The storm that arrived to the Bay Area on Monday and will stay through Wednesday will have many of the features of the March 21 record-breaking "bomb cyclone," with heavy rain, high wind gusts, snow in the mountains and thunderstorms, according to the National Weather Service (NWS).
But unlike last week's storm, the worst of the incoming weather system will likely be to the north near the California-Oregon border, a National Weather Service meteorologist said on Monday, March 27.
This week's storm is predicted to still bring significant rain — between 1 inch to 1.25 inches in Palo Alto and up to 1.5 inches in the mountains. South winds of 15 to 30 mph and gusts up to 39 mph to 45 mph are predicted during the peak of the storm with up to 50 mph gusts in some higher peaks and ridges, according to the NWS Bay Area.
Most of the gusty wind will take place Tuesday between 7 a.m. and 1 p.m., Sarah McCorkle, a meteorologist with the NWS Bay Area, said on Monday.
"I will say it is looking to be another strong storm," with a low barometric pressure estimated at 985 millibars, which was similar to the March 21 storm, she said.
At 984.4 millibars, the March 21 storm had the lowest barometric pressure ever recorded for the month of March in the San Francisco Bay Area. The previous record was 990.2 mb on March 14, 1942, according to NWS data.
"The lowest ever recorded for SFO was 976.6 mb on Jan 27, 1960. Yup, we beat the monthly record, but not the all-time record," Brian Garcia, warning coordination meteorologist for the National Weather Service SF Bay Area/Monterey, said last week.
The March 21 storm was also a "bomb cyclone," a storm that grows rapidly in speed and intensity, Garcia said.
Bomb cyclones, or what meteorologists call "bombogenesis" and "explosive cyclogenesis," form when a cold air mass collides with a warm air mass under certain conditions such as over ocean water. Low pressure in the storm's center plummets, causing a sudden drop in barometric pressure of at least 24 millibars within 24 hours, according to the National Oceanic and Atmospheric Administration National Ocean Service.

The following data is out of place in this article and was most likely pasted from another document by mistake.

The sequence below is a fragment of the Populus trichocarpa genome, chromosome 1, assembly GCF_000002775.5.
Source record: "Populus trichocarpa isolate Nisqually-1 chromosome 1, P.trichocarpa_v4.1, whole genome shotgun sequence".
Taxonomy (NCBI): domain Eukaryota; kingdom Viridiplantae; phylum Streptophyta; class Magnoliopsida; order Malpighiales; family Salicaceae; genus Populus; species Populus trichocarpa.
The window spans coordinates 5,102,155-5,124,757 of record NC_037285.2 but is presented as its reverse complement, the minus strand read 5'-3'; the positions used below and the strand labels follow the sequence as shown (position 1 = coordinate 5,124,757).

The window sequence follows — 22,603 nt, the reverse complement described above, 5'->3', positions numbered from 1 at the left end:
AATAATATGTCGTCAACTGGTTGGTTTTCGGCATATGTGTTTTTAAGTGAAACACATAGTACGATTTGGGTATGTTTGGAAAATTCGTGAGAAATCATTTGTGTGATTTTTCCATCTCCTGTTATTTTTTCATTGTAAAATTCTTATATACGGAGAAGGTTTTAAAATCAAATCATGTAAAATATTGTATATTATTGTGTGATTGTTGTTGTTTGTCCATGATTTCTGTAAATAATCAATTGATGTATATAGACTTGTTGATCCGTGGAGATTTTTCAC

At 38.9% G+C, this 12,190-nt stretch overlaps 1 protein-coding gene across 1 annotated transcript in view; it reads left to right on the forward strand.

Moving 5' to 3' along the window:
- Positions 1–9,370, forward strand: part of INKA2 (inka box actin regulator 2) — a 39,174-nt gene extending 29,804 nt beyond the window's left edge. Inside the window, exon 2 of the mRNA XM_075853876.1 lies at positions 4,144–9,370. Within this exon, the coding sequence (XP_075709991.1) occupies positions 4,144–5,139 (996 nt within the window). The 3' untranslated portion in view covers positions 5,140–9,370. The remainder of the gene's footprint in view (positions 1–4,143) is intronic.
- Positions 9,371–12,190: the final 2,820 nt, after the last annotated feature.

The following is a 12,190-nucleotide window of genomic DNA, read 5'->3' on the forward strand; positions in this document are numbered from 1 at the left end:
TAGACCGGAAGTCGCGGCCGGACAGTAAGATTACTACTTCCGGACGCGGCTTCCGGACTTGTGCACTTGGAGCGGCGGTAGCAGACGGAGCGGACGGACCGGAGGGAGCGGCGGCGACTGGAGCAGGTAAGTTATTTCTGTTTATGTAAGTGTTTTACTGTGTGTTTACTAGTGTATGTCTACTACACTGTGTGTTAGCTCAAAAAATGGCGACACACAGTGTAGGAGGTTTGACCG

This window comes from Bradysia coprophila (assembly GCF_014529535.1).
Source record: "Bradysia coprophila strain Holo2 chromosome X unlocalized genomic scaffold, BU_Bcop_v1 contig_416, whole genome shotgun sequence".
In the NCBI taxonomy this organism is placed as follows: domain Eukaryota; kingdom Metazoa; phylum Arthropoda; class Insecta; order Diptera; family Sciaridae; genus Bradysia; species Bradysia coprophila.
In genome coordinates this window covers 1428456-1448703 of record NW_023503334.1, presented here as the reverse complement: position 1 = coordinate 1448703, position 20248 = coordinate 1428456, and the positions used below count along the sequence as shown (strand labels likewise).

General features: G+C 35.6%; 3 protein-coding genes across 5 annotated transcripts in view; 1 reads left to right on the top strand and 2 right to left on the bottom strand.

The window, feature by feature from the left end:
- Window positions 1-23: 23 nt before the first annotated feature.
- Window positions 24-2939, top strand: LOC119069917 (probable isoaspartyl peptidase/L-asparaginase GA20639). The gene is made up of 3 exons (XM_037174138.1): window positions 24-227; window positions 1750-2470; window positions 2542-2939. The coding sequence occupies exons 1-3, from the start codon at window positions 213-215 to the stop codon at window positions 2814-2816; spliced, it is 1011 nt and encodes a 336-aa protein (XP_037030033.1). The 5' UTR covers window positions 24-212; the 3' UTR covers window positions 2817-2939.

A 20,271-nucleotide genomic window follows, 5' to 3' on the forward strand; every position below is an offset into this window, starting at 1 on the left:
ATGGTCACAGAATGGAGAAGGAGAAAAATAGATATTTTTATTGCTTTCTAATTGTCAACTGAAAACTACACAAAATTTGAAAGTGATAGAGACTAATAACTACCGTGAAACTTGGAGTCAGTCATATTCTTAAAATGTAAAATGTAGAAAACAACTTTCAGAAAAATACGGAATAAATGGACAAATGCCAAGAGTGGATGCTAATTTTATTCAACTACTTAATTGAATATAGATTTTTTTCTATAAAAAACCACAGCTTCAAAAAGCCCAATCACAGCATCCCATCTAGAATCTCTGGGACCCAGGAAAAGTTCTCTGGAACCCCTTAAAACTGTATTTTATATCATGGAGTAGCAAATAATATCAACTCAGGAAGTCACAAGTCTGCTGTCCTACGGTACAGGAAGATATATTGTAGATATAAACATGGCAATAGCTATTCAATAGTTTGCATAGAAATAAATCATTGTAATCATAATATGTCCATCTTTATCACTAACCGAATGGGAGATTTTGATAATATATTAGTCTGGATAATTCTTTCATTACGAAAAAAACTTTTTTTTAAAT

"There's a potential for an impact of very strong winds around the area of low pressure," Garcia said.
The March 21 storm was unusual in that the low pressure had a very long drag down the coast and then looped back up through the Bay Area.
"If there was anything surprising, it's the track it took and how it circled back and rolled down the coast, up to the Bay Area and down the coast," he said.
Two low-pressure systems were very close, which is unusual for the Bay Area, he said. The "parent" low had a frontal boundary that developed a low onto itself, creating a double-barreled hook, which slammed the Bay Area, he said.
This time around, the eye of the very-low-pressure system will track over Oregon and northern California, McCorkle said. She couldn't say if it will become a bomb cyclone, however. In the Bay Area, by the time it passes over on late Wednesday, the barometric pressure should weaken, McCorkle said.
This week's storm is expected to produce thunderstorms, increased rainfall, lightning and the possibility of small hail on Wednesday for the entire Bay Area and Central Coast regions, the NSW said in a tweet on Monday afternoon.
More trees expected to topple over
Residents should expect that more trees will also topple, the NWS said.
Saturated soils and high winds contributed to many of the whole tree failures in Palo Alto and other surrounding communities during the past storms, city of Palo Alto spokespersonMeghan Horrigan-Taylor said in an email. Many trees that lost limbs had been weakened by years of drought and were not robust enough to survive the strong winds.
But Sabino Torres, owner of Mountain View Tree Service, which has a Palo Alto office, said trees that fell in high winds and heavy rain mostly toppled because they weren't maintained.
"Trimming is most important to prevent a tree from falling," he said.
A weakened tree, or one that has rot, are not the only ones that come crashing down.
"Excess branches prevent air circulation during a storm, especially in a big tree, and that's why the whole tree comes down," he said on Monday afternoon. "It's most important to keep the tree balanced."
Torres said he and his crews were kept busy seven days a week and late into the evening during the series of storms, and he expects more of the same during this week's predicted winds and rain.
"We're getting ready. It's supposed to be bad tomorrow. I'm hoping it's not bad," he said.
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